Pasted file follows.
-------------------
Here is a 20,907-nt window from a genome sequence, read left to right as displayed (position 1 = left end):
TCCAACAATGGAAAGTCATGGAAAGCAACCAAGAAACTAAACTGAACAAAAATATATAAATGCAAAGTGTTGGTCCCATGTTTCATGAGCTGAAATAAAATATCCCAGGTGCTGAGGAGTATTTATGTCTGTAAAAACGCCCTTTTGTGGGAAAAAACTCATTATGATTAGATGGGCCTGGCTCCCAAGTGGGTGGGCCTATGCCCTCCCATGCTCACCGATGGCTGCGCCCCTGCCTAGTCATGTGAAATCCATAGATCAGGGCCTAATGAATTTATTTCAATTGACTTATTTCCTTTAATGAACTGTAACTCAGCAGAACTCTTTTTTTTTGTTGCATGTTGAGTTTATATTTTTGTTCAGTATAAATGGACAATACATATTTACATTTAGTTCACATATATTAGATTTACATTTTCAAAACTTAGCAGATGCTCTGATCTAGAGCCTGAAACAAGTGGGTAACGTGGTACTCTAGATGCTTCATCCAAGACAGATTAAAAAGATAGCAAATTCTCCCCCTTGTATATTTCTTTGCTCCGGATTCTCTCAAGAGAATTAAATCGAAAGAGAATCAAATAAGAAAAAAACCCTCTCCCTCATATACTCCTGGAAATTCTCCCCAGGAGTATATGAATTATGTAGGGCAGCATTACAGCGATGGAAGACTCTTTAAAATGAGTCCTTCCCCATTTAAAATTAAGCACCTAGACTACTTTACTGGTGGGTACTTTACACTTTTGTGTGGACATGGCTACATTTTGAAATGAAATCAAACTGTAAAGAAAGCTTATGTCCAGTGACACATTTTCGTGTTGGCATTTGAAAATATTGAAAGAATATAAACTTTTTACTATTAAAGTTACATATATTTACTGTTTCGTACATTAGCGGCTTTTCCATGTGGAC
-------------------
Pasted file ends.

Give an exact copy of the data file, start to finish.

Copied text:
Here is a 20,907-nt window from a genome sequence, read left to right as displayed (position 1 = left end):
TCCAACAATGGAAAGTCATGGAAAGCAACCAAGAAACTAAACTGAACAAAAATATATAAATGCAAAGTGTTGGTCCCATGTTTCATGAGCTGAAATAAAATATCCCAGGTGCTGAGGAGTATTTATGTCTGTAAAAACGCCCTTTTGTGGGAAAAAACTCATTATGATTAGATGGGCCTGGCTCCCAAGTGGGTGGGCCTATGCCCTCCCATGCTCACCGATGGCTGCGCCCCTGCCTAGTCATGTGAAATCCATAGATCAGGGCCTAATGAATTTATTTCAATTGACTTATTTCCTTTAATGAACTGTAACTCAGCAGAACTCTTTTTTTTTGTTGCATGTTGAGTTTATATTTTTGTTCAGTATAAATGGACAATACATATTTACATTTAGTTCACATATATTAGATTTACATTTTCAAAACTTAGCAGATGCTCTGATCTAGAGCCTGAAACAAGTGGGTAACGTGGTACTCTAGATGCTTCATCCAAGACAGATTAAAAAGATAGCAAATTCTCCCCCTTGTATATTTCTTTGCTCCGGATTCTCTCAAGAGAATTAAATCGAAAGAGAATCAAATAAGAAAAAAACCCTCTCCCTCATATACTCCTGGAAATTCTCCCCAGGAGTATATGAATTATGTAGGGCAGCATTACAGCGATGGAAGACTCTTTAAAATGAGTCCTTCCCCATTTAAAATTAAGCACCTAGACTACTTTACTGGTGGGTACTTTACACTTTTGTGTGGACATGGCTACATTTTGAAATGAAATCAAACTGTAAAGAAAGCTTATGTCCAGTGACACATTTTCGTGTTGGCATTTGAAAATATTGAAAGAATATAAACTTTTTACTATTAAAGTTACATATATTTACTGTTTCGTACATTAGCGGCTTTTCCATGTGGAC